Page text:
“All are welcome,” the Captain said. “Of course, you must swear allegiance to Our King and endeavor to follow His dictates and precepts,  which will change you from stem to stern. And, of course, you will be required to work in some capacity aboard the ship. Are you up for this laddie?”

“That is why I am here, sir,” I said with a faltering voice. “I have been a stow-away aboard His Majesty’s ships for years, stealing table scraps, and hiding in the bilge,” I confessed. “I came aboard your particular ship several years ago, and I have been hidden from your attention by one of the crew.”

He laughed heartily, and slapped me on the back and said, “My good fellow, I’ve known about you all along. You thought you escaped my attention, did you? Why, the entire Fleet knows about you, and all of your mates as well. His Majesty knows each one of those who comprise His ship’s company too, be they on the muster rolls, or not.”

I was amazed at this revelation. Stunned.

“Why, a few days before your arrival here,” he continued, “I received a dispatch from the Captain of the last ship you were a stow-away on. The Packet is quite fast, you see, and flies before the wind, unlike that slug of a brig that brought you to the port where you met up with us.”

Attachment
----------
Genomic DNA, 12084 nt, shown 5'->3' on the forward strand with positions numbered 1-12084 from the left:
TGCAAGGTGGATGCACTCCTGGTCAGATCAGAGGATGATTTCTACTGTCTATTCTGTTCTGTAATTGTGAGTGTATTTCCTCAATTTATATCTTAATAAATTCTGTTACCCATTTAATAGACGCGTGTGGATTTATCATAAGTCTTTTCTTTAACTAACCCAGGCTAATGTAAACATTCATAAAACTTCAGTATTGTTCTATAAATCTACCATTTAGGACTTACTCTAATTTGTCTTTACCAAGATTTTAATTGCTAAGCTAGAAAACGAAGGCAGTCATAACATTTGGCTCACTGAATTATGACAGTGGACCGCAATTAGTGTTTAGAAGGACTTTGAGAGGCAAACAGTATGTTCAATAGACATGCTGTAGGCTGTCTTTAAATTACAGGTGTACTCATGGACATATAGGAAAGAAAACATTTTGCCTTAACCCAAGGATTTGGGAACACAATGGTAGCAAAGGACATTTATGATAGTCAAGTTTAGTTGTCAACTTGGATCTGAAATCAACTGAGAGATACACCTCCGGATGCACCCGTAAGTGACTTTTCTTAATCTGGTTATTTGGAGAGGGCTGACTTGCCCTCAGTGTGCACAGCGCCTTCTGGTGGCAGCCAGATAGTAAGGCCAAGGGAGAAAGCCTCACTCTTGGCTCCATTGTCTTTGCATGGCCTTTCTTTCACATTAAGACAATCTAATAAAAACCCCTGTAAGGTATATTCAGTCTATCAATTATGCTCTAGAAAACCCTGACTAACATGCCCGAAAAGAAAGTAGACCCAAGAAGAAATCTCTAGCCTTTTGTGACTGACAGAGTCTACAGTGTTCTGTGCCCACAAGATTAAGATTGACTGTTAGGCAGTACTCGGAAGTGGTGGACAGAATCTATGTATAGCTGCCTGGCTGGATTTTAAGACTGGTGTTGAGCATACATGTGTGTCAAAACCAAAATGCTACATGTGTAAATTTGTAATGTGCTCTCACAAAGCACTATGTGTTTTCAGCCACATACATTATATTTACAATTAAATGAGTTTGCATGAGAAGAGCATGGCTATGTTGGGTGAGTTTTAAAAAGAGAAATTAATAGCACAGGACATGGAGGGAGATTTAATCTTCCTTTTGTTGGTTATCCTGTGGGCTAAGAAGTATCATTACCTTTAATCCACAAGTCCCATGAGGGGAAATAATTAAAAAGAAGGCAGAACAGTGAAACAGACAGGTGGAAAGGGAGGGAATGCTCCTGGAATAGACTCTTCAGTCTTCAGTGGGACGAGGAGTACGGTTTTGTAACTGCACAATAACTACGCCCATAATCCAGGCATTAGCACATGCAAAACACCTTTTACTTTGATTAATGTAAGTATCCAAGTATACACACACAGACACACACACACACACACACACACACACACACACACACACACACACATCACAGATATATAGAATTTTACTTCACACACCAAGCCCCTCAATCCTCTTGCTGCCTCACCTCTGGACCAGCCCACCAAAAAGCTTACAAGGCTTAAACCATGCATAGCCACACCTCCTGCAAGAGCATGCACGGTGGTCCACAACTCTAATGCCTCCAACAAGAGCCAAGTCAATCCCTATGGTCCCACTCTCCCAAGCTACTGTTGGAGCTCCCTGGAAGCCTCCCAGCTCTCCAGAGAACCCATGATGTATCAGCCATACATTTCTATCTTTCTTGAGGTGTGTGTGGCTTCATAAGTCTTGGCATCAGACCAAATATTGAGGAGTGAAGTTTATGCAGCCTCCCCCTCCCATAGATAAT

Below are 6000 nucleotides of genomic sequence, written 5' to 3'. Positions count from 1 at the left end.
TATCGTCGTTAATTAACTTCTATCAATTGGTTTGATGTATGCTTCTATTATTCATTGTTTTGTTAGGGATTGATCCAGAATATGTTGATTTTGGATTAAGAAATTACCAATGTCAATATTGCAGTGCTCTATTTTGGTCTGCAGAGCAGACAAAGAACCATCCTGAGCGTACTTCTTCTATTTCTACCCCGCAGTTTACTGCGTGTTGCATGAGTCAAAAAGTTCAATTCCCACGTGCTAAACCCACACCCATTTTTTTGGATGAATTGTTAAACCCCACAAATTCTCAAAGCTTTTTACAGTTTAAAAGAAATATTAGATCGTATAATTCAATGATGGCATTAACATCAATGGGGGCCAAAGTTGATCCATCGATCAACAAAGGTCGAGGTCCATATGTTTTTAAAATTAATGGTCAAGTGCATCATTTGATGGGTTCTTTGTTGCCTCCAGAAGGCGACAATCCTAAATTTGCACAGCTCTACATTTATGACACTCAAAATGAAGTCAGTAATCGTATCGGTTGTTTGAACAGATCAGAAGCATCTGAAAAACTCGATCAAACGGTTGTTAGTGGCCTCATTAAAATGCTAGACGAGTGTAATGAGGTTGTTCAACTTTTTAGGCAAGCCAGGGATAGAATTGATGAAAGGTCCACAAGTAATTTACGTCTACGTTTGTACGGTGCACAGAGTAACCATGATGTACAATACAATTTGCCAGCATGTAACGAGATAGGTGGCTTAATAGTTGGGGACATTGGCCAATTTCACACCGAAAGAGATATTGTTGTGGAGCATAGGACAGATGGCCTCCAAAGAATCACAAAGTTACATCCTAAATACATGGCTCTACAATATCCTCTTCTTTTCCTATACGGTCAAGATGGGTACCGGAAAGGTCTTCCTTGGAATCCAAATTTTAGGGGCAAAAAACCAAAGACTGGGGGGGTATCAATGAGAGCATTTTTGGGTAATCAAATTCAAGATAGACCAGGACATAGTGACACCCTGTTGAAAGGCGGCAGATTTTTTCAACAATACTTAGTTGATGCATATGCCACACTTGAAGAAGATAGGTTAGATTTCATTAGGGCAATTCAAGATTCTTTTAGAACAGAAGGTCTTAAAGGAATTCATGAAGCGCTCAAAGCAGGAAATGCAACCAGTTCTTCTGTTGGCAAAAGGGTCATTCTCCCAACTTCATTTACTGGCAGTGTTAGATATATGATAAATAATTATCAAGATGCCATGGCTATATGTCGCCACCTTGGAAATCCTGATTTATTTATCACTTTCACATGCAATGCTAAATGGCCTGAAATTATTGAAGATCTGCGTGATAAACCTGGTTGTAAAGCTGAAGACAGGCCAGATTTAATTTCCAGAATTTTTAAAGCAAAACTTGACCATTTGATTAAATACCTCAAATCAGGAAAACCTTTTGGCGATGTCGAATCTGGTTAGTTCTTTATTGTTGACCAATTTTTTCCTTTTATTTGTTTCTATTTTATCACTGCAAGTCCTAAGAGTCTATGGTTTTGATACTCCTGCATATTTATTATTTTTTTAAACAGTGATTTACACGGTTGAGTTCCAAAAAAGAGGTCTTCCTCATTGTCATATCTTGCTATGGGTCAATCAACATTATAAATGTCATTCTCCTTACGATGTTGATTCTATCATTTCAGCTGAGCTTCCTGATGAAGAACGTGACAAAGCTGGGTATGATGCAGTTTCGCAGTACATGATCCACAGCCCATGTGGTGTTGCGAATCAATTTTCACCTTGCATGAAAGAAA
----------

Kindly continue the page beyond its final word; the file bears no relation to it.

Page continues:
“You mean you knew I have been on board your ship, sir?,” I stammered. I was amazed that I had not been successful in remaining hidden.

“Of course, and don’t trouble yourself about it. Now that you are going to be added to the rolls, though, I expect a full days work out of you each and every day. Our Majesty expects everyone to do their duty to the utmost of their ability. Is that understood?”

I knuckled my forehead and said in my most seamanlike voice, “Yes sir!”

“Very good, and welcome aboard Seaman Apprentice Weathers. You have much to learn, and much to do, so get on with it.”

And I have been endeavoring to do just that ever since.

 

Because of Thoughts Like These by Blaise Pascal

—Feast of Our Lady of Walsingham

About a month ago, Webster wrote a post about awaking from a long, bad, dream. Blaise Pascal woke me up from a long slumber. His was a shrill alarm too, much like the one on the clock by my nightstand right now. But unlike that one, Blaise’s alarm didn’t have a snooze button. That’s because I had been snoozing for most of my adult life.

Before I bumped into Blaise, I had been sleeping in my shoes, so to speak. My conscience tried to arose my soul from its slumber from time to time, but mainly my ego just kept hitting the snooze button, ten minutes at a time.

The ironic thing is that when I started reading Blaise, I did so with the intent to find evidence of the errors of Catholicism. That lasted for maybe 20 pages. This mathematical genius, who died at 39 years of age in 1662, had deep knowledge of scriptures as well as deep insights into the human condition. And yet, he could explain his thoughts simply and lucidly. In other words, he could tell it like it is.